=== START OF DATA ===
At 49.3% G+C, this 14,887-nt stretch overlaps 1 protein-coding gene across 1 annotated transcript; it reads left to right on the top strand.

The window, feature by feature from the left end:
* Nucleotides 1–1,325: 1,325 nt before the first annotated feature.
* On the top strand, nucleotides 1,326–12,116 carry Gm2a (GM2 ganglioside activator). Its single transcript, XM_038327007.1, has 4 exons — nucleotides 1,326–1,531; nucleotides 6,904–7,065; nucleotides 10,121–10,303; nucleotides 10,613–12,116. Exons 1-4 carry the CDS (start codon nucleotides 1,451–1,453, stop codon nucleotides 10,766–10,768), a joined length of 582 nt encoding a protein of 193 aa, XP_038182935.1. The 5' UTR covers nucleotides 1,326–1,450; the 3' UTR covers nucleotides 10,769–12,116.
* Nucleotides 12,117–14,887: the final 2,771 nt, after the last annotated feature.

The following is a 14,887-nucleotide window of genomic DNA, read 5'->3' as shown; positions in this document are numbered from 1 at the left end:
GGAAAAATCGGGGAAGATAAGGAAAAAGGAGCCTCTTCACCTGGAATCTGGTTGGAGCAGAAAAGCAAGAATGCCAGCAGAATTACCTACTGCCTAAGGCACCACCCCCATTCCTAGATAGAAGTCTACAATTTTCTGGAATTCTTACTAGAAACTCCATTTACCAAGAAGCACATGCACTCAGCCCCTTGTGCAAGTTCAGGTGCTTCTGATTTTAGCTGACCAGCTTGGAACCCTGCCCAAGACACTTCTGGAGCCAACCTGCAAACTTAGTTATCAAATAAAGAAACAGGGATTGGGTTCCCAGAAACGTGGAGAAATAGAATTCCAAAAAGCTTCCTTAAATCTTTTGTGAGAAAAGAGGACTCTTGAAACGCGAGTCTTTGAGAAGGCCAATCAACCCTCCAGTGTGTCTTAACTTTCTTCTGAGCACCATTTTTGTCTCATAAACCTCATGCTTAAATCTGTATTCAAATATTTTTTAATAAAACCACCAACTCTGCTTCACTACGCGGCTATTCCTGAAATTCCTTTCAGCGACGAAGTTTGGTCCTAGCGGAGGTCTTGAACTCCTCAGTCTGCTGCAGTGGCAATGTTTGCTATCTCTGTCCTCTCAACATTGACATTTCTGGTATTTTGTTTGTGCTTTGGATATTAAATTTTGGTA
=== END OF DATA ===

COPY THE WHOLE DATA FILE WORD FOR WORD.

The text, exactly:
At 49.3% G+C, this 14,887-nt stretch overlaps 1 protein-coding gene across 1 annotated transcript; it reads left to right on the top strand.

The window, feature by feature from the left end:
* Nucleotides 1–1,325: 1,325 nt before the first annotated feature.
* On the top strand, nucleotides 1,326–12,116 carry Gm2a (GM2 ganglioside activator). Its single transcript, XM_038327007.1, has 4 exons — nucleotides 1,326–1,531; nucleotides 6,904–7,065; nucleotides 10,121–10,303; nucleotides 10,613–12,116. Exons 1-4 carry the CDS (start codon nucleotides 1,451–1,453, stop codon nucleotides 10,766–10,768), a joined length of 582 nt encoding a protein of 193 aa, XP_038182935.1. The 5' UTR covers nucleotides 1,326–1,450; the 3' UTR covers nucleotides 10,769–12,116.
* Nucleotides 12,117–14,887: the final 2,771 nt, after the last annotated feature.

The following is a 14,887-nucleotide window of genomic DNA, read 5'->3' as shown; positions in this document are numbered from 1 at the left end:
GGAAAAATCGGGGAAGATAAGGAAAAAGGAGCCTCTTCACCTGGAATCTGGTTGGAGCAGAAAAGCAAGAATGCCAGCAGAATTACCTACTGCCTAAGGCACCACCCCCATTCCTAGATAGAAGTCTACAATTTTCTGGAATTCTTACTAGAAACTCCATTTACCAAGAAGCACATGCACTCAGCCCCTTGTGCAAGTTCAGGTGCTTCTGATTTTAGCTGACCAGCTTGGAACCCTGCCCAAGACACTTCTGGAGCCAACCTGCAAACTTAGTTATCAAATAAAGAAACAGGGATTGGGTTCCCAGAAACGTGGAGAAATAGAATTCCAAAAAGCTTCCTTAAATCTTTTGTGAGAAAAGAGGACTCTTGAAACGCGAGTCTTTGAGAAGGCCAATCAACCCTCCAGTGTGTCTTAACTTTCTTCTGAGCACCATTTTTGTCTCATAAACCTCATGCTTAAATCTGTATTCAAATATTTTTTAATAAAACCACCAACTCTGCTTCACTACGCGGCTATTCCTGAAATTCCTTTCAGCGACGAAGTTTGGTCCTAGCGGAGGTCTTGAACTCCTCAGTCTGCTGCAGTGGCAATGTTTGCTATCTCTGTCCTCTCAACATTGACATTTCTGGTATTTTGTTTGTGCTTTGGATATTAAATTTTGGTA